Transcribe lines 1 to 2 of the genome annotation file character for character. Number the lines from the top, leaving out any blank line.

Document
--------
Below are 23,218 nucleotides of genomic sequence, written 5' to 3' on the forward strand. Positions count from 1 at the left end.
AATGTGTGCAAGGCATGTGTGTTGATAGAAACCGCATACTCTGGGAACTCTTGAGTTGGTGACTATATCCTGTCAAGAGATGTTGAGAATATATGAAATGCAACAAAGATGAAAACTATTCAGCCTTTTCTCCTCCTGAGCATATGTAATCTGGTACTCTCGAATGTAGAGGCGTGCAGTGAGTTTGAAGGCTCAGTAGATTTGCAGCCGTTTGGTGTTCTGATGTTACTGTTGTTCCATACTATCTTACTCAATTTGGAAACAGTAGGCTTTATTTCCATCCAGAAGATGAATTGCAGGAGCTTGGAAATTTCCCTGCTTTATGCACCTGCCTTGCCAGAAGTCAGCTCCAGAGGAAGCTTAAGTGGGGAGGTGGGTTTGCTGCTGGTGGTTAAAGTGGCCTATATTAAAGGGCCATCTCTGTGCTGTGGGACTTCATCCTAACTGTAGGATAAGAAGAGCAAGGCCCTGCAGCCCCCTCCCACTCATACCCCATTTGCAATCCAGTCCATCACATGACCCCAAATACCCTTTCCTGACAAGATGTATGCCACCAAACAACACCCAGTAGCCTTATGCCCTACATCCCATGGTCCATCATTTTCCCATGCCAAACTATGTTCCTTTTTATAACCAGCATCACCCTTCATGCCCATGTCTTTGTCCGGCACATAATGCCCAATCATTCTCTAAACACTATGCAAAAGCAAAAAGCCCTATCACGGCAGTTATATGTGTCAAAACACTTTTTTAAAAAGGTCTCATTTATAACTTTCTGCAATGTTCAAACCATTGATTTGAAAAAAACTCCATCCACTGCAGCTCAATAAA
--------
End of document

Below are 23,218 nucleotides of genomic sequence, written 5' to 3' on the forward strand. Positions count from 1 at the left end.
AATGTGTGCAAGGCATGTGTGTTGATAGAAACCGCATACTCTGGGAACTCTTGAGTTGGTGACTATATCCTGTCAAGAGATGTTGAGAATATATGAAATGCAACAAAGATGAAAACTATTCAGCCTTTTCTCCTCCTGAGCATATGTAATCTGGTACTCTCGAATGTAGAGGCGTGCAGTGAGTTTGAAGGCTCAGTAGATTTGCAGCCGTTTGGTGTTCTGATGTTACTGTTGTTCCATACTATCTTACTCAATTTGGAAACAGTAGGCTTTATTTCCATCCAGAAGATGAATTGCAGGAGCTTGGAAATTTCCCTGCTTTATGCACCTGCCTTGCCAGAAGTCAGCTCCAGAGGAAGCTTAAGTGGGGAGGTGGGTTTGCTGCTGGTGGTTAAAGTGGCCTATATTAAAGGGCCATCTCTGTGCTGTGGGACTTCATCCTAACTGTAGGATAAGAAGAGCAAGGCCCTGCAGCCCCCTCCCACTCATACCCCATTTGCAATCCAGTCCATCACATGACCCCAAATACCCTTTCCTGACAAGATGTATGCCACCAAACAACACCCAGTAGCCTTATGCCCTACATCCCATGGTCCATCATTTTCCCATGCCAAACTATGTTCCTTTTTATAACCAGCATCACCCTTCATGCCCATGTCTTTGTCCGGCACATAATGCCCAATCATTCTCTAAACACTATGCAAAAGCAAAAAGCCCTATCACGGCAGTTATATGTGTCAAAACACTTTTTTAAAAAGGTCTCATTTATAACTTTCTGCAATGTTCAAACCATTGATTTGAAAAAAACTCCATCCACTGCAGCTCAATAAA